Welcome to the 61st edition of Encephalon, the blog carnival that offers some of the best neuroscience and psychology blog posts every other week.
We do have an excellent set of articles today. covering much ground. Enjoy the reading:
Neuroscience and Society
by Greg Downey
|The Flynn Effect: Troubles with Intelligence|
Average IQ test scores had risen about 3 points per decade and in some cases more. Tests of vocabulary, arithmetic, or general knowledge (such as the sorts of facts one learns in school) have showed little increase, but scores have increased markedly on tests thought to measure general intelligence.
by Vaughan Bell
|Medical jargon alters our understanding of disease|
Understanding how popular ideas influence our personal medical beliefs is an essential part of understanding medicine itself.
by Dave Munger
|Is it sexist to think men are angrier than women?|
Are we more likely to perceive a male face as angry and a female face as happy? A recent study sheds light on the issue.
|Neurocritic||Crime, Punishment, and Jerry Springer|
Judges and jurors must put aside their emotionally-driven desire for revenge when coming to an impartial verdict. Does neuroimaging (fMRI) add anything to our understanding of justice?
Alzheimer’s Disease and Neurocognitive Health
by Alvaro Fernandez
|Cognitive screenings and Alzheimer’s Disease|
The Alzheimer’s Foundation of America just released a thoughtful report advocating for widespread cognitive screenings after the age of 65 or 55. SharpBrains readers seem to agree.
by Walter Jessen
|Neurodegenerative Disease and the Coming Epidemic|
Research and better healthcare measures have enabled people to live longer. One of the results? “Unless we do something to prevent it, over the next 40 years we’re facing an epidemic of neurologic diseases on a global scale”.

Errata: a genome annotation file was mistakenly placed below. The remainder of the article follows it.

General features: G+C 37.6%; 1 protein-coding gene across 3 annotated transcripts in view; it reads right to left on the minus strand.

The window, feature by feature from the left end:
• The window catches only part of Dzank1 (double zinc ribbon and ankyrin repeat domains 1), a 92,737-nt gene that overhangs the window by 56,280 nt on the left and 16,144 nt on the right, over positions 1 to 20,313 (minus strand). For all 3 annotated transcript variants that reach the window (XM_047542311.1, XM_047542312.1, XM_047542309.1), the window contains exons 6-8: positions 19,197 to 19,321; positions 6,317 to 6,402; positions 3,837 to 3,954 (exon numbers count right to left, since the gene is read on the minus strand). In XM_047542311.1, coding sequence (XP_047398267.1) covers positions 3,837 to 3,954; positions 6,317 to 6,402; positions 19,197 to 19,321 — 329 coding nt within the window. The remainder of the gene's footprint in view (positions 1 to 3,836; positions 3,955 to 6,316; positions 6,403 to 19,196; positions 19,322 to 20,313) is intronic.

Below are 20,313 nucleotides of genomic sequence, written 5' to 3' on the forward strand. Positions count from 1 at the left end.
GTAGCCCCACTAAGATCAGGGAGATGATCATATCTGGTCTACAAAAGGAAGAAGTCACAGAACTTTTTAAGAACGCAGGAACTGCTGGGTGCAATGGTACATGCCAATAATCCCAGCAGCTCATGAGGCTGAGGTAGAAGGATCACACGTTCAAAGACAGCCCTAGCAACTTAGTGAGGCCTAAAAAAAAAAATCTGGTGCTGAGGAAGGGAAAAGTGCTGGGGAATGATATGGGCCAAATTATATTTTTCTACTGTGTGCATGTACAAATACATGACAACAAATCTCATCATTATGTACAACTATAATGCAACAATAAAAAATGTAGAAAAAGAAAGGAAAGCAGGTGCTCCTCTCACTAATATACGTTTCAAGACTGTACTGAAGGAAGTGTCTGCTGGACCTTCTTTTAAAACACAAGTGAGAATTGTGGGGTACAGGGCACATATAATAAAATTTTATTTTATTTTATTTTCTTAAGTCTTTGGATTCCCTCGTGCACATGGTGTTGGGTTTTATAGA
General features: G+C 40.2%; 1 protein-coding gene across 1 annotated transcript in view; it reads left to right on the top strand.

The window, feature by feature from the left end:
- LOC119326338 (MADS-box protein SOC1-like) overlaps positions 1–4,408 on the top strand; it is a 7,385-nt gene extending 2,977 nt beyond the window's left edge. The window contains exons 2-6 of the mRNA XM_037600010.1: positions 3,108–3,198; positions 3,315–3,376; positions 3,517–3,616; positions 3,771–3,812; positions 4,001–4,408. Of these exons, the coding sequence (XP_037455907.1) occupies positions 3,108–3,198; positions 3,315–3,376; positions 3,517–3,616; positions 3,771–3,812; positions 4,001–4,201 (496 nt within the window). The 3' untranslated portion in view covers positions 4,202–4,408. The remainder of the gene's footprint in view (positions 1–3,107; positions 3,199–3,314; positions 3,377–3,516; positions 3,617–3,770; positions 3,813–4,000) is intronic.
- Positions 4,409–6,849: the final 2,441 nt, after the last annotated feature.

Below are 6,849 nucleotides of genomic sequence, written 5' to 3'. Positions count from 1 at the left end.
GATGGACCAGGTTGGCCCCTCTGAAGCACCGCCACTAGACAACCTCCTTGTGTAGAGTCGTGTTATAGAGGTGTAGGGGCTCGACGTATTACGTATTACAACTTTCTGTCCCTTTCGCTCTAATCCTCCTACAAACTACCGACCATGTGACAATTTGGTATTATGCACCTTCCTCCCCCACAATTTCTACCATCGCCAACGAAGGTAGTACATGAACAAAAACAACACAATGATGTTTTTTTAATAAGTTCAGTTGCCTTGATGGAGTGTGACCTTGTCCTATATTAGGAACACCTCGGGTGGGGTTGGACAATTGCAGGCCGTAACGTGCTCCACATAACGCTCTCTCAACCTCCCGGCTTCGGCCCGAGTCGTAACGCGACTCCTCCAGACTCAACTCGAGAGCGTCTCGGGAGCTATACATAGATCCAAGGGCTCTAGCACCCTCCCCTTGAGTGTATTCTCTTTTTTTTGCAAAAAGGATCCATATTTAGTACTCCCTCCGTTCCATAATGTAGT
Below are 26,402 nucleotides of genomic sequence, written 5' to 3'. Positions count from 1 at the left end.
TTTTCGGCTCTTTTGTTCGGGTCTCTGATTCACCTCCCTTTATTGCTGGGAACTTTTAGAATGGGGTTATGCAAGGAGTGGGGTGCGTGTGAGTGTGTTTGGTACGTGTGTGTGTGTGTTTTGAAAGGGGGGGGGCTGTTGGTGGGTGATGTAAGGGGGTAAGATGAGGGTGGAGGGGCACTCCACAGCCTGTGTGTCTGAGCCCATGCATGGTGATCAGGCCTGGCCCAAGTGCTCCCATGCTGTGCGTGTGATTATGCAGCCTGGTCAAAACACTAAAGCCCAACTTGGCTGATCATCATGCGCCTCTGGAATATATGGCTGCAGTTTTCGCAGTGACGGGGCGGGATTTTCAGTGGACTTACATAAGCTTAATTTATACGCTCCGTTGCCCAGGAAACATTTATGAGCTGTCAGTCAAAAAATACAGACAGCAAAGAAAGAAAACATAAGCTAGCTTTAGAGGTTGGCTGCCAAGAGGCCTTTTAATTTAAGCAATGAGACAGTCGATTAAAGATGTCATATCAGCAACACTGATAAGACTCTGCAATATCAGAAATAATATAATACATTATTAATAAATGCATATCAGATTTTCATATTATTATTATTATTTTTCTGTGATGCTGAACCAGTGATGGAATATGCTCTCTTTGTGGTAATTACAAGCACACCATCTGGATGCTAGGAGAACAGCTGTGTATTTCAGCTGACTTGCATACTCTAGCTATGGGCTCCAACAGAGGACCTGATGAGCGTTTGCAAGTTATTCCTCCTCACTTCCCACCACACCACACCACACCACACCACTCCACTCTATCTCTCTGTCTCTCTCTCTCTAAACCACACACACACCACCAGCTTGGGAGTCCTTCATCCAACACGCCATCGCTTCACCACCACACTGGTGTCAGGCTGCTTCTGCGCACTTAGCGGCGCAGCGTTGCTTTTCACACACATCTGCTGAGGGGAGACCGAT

by Jennifer Gibson
| Ginkgo Biloba Ineffective for Preventing Dementia|
A large study puts an end to the debate and declares that Ginkgo is not effective in preventing dementia in older adults.
by Pascale Michelon
|Education builds Cognitive Reserve for Alzheimer’s Disease Protection|
Individuals with greater education maintain better cognitive functioning in the presence of Alzheimer’s Disease pathology. “Education” in the broad sense, including a challenging occupation, engaging hobbies and active social networks.
Brain and Mind
|Rubber hand feels real for amputees|
Sometimes Illusions are our allies: a new study opens up new possibilities for the development of prosthetic limbs.
|Neuroskeptic||Lessons from the Placebo Gene|
The Journal of Neuroscience has published a Swedish study which, according to New Scientist and the rest, is something of a breakthrough. Not so fast.
|Neuroskeptic||We Really Are Sorry, But Your Soul is Still Dead|
Because hammering away at one key of a piano produces nothing but an annoying noise, there must be something magical going on when a pianist plays a Mozart concerto. Right? Wrong.
Who are you going to believe, me or your own eyes?
by Arthur Shapiro
Many visuals illusions “work” because they pit two sources of information against each other. Check out this one.
|Neurophilosopher, by Mo||Visual images reconstructed from brain activity|
Neuroimaging can help determine whether a subject is looking at a face or some other category of visual stimulus, such as a house. Now, can it accurately reconstruct viewed images which have not been previously experienced?
Happy Holidays and enjoy 2009!